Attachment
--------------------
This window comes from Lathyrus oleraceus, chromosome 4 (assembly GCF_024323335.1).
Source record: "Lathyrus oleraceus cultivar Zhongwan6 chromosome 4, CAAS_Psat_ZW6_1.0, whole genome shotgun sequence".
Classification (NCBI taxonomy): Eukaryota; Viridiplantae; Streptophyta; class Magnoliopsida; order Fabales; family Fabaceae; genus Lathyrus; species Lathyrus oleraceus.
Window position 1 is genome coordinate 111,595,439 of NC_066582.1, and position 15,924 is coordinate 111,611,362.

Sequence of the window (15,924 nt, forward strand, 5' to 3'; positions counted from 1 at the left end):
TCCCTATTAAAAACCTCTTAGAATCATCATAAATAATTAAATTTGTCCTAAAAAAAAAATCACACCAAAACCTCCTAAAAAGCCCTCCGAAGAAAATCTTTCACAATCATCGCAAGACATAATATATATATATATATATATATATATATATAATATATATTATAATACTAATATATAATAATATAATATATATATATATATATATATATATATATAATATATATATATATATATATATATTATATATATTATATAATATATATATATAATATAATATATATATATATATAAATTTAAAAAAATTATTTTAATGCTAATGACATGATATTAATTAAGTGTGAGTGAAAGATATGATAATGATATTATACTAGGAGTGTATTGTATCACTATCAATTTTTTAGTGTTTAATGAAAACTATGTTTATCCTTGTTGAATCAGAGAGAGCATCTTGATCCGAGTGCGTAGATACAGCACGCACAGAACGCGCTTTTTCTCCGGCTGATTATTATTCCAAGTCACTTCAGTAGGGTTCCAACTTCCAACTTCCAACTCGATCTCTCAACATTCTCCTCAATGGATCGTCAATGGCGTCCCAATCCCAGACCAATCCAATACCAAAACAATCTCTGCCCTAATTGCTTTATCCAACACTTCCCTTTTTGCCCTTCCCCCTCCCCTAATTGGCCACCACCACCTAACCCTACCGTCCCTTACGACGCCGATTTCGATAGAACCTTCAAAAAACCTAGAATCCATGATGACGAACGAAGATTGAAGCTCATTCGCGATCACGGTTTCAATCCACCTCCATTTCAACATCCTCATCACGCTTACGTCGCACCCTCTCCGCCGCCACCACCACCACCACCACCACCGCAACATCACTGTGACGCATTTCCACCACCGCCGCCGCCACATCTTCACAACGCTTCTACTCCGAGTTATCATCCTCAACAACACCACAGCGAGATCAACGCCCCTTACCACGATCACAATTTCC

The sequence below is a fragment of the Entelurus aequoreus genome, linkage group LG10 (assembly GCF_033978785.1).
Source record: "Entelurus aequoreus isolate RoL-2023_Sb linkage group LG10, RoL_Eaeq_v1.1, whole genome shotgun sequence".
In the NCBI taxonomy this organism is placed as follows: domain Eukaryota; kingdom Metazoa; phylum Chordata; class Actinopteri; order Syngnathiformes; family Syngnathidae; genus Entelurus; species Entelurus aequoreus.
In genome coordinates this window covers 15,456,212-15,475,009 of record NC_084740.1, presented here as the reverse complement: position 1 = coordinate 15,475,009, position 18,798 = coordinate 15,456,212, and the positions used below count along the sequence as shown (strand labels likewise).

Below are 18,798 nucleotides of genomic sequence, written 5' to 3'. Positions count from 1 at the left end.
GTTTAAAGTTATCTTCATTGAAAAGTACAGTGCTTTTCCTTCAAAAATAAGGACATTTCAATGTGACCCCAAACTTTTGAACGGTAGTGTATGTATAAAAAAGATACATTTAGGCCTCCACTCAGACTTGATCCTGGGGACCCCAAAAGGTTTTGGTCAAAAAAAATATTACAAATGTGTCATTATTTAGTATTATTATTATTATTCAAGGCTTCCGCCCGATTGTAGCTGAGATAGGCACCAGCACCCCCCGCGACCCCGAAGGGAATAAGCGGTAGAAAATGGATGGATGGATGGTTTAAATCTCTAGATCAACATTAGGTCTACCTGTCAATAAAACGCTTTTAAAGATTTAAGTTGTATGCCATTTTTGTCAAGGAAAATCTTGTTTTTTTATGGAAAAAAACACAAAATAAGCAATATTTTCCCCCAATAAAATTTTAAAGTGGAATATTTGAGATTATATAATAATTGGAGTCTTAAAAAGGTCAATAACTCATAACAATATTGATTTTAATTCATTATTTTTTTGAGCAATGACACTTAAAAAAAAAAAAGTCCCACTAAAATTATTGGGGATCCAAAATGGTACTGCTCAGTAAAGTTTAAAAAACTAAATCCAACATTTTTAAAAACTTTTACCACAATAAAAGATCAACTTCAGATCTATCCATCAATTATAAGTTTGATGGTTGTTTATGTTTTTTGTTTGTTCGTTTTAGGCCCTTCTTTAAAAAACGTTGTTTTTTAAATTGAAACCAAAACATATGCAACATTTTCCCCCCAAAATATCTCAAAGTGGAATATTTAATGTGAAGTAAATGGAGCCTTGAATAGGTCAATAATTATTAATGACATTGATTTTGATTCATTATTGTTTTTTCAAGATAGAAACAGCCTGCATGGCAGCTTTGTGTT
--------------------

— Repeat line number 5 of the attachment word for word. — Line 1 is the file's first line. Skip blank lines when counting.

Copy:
Sequence of the window (15,924 nt, forward strand, 5' to 3'; positions counted from 1 at the left end):